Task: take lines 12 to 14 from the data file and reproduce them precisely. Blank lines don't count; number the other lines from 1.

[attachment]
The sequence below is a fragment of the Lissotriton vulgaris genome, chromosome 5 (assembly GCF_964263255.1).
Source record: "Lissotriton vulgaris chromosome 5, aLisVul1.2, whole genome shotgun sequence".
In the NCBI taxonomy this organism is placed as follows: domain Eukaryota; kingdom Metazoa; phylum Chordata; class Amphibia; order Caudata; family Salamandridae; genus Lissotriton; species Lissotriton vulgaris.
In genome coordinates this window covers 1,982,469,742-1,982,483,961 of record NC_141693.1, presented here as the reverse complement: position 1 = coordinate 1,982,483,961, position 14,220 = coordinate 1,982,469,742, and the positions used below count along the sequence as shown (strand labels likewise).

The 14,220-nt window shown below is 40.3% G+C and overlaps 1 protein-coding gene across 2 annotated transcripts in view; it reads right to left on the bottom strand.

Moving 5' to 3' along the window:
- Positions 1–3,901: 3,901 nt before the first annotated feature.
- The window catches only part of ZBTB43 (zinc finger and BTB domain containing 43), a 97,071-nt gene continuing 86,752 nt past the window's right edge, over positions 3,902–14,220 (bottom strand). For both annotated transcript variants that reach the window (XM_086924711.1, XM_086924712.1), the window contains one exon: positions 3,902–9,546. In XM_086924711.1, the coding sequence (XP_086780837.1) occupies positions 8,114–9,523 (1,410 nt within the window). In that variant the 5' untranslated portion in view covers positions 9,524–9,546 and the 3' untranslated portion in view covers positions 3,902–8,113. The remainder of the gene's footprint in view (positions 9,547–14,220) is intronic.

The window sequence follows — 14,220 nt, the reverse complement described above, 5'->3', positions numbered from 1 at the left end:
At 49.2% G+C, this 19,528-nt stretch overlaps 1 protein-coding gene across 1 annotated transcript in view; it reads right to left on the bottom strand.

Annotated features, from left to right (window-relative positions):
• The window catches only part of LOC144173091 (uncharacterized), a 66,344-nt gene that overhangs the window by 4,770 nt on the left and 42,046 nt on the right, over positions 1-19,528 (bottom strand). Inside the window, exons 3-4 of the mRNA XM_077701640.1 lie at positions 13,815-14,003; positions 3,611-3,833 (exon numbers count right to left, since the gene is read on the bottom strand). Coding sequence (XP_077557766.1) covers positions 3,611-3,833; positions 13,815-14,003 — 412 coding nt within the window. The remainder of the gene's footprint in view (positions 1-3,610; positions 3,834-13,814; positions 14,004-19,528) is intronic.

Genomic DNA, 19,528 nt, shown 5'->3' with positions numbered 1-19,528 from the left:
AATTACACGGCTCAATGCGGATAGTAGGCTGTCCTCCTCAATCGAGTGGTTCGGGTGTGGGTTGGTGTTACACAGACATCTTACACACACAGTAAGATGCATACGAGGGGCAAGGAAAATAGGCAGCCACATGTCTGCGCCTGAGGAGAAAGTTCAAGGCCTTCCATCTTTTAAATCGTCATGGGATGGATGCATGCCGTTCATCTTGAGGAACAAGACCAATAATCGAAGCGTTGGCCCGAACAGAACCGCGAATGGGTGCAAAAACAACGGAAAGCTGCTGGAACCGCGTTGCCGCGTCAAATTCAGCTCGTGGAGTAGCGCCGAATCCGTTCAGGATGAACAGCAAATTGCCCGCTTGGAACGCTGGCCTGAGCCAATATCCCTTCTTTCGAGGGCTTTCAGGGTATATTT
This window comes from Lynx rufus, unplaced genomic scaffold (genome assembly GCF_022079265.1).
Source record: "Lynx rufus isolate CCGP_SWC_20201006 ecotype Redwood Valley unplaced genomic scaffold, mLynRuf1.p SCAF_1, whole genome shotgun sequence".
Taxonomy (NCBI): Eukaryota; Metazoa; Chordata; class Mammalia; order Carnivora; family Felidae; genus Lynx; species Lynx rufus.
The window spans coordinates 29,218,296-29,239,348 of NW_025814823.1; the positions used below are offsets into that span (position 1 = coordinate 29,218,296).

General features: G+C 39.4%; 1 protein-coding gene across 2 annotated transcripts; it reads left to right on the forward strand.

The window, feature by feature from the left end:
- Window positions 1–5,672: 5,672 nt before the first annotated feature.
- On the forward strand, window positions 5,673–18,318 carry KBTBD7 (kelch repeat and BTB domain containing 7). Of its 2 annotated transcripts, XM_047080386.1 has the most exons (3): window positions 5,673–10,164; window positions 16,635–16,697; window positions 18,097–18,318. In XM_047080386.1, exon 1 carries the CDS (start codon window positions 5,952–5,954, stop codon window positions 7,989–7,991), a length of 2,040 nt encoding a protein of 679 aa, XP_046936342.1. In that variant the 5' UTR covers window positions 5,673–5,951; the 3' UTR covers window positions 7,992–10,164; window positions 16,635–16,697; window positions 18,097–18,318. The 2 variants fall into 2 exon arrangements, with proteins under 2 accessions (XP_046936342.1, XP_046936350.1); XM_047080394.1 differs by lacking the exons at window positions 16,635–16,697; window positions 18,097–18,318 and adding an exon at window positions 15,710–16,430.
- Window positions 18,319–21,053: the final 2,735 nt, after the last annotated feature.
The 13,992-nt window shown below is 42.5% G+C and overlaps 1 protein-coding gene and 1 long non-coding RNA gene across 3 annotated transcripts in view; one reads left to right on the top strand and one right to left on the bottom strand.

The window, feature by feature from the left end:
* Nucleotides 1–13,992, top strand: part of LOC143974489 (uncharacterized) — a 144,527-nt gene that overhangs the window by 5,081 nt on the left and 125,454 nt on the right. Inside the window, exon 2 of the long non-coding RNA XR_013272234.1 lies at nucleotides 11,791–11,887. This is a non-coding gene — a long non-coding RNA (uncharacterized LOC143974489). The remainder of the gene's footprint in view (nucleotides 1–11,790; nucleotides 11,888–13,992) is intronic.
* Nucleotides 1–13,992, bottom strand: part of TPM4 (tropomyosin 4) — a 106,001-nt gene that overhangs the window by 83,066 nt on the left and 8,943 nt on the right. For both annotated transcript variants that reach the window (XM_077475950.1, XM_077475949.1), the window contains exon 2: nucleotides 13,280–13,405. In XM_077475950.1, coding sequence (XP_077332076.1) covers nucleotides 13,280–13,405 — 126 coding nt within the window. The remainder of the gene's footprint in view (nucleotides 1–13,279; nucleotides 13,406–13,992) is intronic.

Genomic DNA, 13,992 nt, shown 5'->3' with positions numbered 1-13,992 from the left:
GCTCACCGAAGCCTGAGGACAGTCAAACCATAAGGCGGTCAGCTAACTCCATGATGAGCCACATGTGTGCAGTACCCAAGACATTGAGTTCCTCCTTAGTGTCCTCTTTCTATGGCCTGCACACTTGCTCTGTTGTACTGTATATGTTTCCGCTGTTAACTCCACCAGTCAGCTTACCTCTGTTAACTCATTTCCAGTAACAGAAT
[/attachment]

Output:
• The window catches only part of LOC144173091 (uncharacterized), a 66,344-nt gene that overhangs the window by 4,770 nt on the left and 42,046 nt on the right, over positions 1-19,528 (bottom strand). Inside the window, exons 3-4 of the mRNA XM_077701640.1 lie at positions 13,815-14,003; positions 3,611-3,833 (exon numbers count right to left, since the gene is read on the bottom strand). Coding sequence (XP_077557766.1) covers positions 3,611-3,833; positions 13,815-14,003 — 412 coding nt within the window. The remainder of the gene's footprint in view (positions 1-3,610; positions 3,834-13,814; positions 14,004-19,528) is intronic.

Genomic DNA, 19,528 nt, shown 5'->3' with positions numbered 1-19,528 from the left:
AATTACACGGCTCAATGCGGATAGTAGGCTGTCCTCCTCAATCGAGTGGTTCGGGTGTGGGTTGGTGTTACACAGACATCTTACACACACAGTAAGATGCATACGAGGGGCAAGGAAAATAGGCAGCCACATGTCTGCGCCTGAGGAGAAAGTTCAAGGCCTTCCATCTTTTAAATCGTCATGGGATGGATGCATGCCGTTCATCTTGAGGAACAAGACCAATAATCGAAGCGTTGGCCCGAACAGAACCGCGAATGGGTGCAAAAACAACGGAAAGCTGCTGGAACCGCGTTGCCGCGTCAAATTCAGCTCGTGGAGTAGCGCCGAATCCGTTCAGGATGAACAGCAAATTGCCCGCTTGGAACGCTGGCCTGAGCCAATATCCCTTCTTTCGAGGGCTTTCAGGGTATATTT